Importantly for the legacy sector, the ONS experts have reduced their assumptions on future life expectancies. This, in turn, means a rise in the projected number of deaths over the next 25 years. To put it bluntly, people are dying a little younger than the ONS anticipated back in 2015. Based on these latest projections, 6.1 million people will die over the next ten years, compared to the 5.75 million projected last time around – that’s an increase of 5.3%.

What this means for legacy income

Not surprisingly, these new death figures have implications for our own legacy forecasts. Our legacy market model now indicates that over the next ten years UK charities will receive 1.33 million gifts in wills, worth a total of £33.6bn.

The main reason for the adjusted forecasts is a fall in projected life expectancies for the so-called ‘golden cohort’. These are the people born between 1923 and 1938, who are now aged between 79 and 94. Broadly speaking, this is the generation before the baby boomers, who Legacy Foresight sometimes refers to as the ‘war babies’, and who feature heavily in legacy managers’ current caseloads. It seems that the ONS was a little too bullish in their projected life expectancies for this group, so they now have had to adjust their figures downwards.

The latest ONS figures raise at least as many questions as they answer.

For example, why is the golden cohort dying sooner than previously expected? Are the reduced life expectancies being seen across the board, or do they affect some groups more than others? What does this mean for baby boomer life expectancies? And can we expect to see future life expectancies flatten out or even fall?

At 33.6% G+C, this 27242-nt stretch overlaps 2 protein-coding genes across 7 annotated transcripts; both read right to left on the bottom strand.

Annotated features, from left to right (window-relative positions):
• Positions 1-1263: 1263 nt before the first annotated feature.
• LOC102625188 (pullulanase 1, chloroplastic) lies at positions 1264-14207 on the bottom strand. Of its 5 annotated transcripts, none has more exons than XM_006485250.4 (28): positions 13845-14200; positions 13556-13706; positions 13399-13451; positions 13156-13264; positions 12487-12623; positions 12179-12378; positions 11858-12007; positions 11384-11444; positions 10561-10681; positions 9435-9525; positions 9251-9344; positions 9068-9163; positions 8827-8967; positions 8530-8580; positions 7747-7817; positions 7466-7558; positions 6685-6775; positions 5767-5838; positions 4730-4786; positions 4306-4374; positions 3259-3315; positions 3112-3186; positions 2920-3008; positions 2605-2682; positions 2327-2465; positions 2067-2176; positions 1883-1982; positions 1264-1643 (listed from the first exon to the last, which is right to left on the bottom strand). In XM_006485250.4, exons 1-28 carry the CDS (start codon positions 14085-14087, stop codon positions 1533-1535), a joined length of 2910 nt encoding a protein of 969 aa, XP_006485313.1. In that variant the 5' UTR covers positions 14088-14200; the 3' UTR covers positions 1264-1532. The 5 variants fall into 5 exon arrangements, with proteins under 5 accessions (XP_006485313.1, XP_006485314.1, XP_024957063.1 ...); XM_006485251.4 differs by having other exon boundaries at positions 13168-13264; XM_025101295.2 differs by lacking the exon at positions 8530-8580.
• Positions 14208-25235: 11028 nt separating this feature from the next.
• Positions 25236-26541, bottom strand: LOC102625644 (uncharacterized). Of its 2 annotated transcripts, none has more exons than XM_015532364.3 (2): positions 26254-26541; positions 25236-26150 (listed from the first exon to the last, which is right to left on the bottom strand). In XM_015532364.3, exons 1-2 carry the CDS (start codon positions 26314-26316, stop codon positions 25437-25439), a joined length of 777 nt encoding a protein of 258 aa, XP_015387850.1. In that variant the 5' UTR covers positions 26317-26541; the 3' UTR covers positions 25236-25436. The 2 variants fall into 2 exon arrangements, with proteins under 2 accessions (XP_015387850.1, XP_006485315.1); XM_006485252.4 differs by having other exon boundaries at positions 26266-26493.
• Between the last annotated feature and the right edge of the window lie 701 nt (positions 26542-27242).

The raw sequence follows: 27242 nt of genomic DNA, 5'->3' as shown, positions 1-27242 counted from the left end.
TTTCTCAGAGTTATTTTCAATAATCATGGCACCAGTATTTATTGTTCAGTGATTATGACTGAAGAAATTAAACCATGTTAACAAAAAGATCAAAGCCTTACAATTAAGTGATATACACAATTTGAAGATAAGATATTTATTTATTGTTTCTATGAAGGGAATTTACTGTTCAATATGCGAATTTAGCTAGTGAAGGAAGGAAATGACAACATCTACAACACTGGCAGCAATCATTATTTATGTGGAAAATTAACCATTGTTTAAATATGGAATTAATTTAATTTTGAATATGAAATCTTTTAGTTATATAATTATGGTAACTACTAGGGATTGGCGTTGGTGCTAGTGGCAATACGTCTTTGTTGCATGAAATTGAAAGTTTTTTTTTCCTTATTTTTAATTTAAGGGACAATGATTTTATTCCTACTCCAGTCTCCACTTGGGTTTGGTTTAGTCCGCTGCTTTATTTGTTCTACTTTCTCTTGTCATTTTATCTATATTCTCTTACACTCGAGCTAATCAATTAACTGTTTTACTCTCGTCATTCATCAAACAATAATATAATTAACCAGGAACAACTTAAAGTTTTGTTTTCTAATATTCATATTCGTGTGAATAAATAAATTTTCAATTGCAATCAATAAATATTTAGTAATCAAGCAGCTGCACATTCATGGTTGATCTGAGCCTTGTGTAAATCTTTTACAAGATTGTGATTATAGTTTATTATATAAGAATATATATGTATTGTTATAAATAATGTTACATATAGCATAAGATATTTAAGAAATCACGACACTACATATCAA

We’ll be investigating these issues over the next few weeks, and plan to share our findings in a future Viewpoint. Meanwhile, if you have any theories of your own, we’d love to hear them.

To stay up to date with all the forecasting news from our team, please click here.

The Office for National Statistics has just produced its latest biennial population projections, which include projected deaths to 2049/50. The figures represent a significant uplift on their previous death projections, produced in 2015. Compared to those forecasts there are now predicted to be 5% more deaths over the next five years. That means a total of 3 million deaths from 2017/18 to 2021/22; up by 140,000 on previous estimates.

As part of our ongoing market analysis and forecasts, we had already anticipated an upward revision in the number of deaths (based partly on recent rising death rates as we examined here), but our estimates were relatively cautious, and the new ONS projections are 2% higher than our own forecasted figures.

ONS death projections & LF adjustment

UK, 000s, 2014/15 – 2049/50 (July-June years)

Office for National Statistics; Legacy Foresight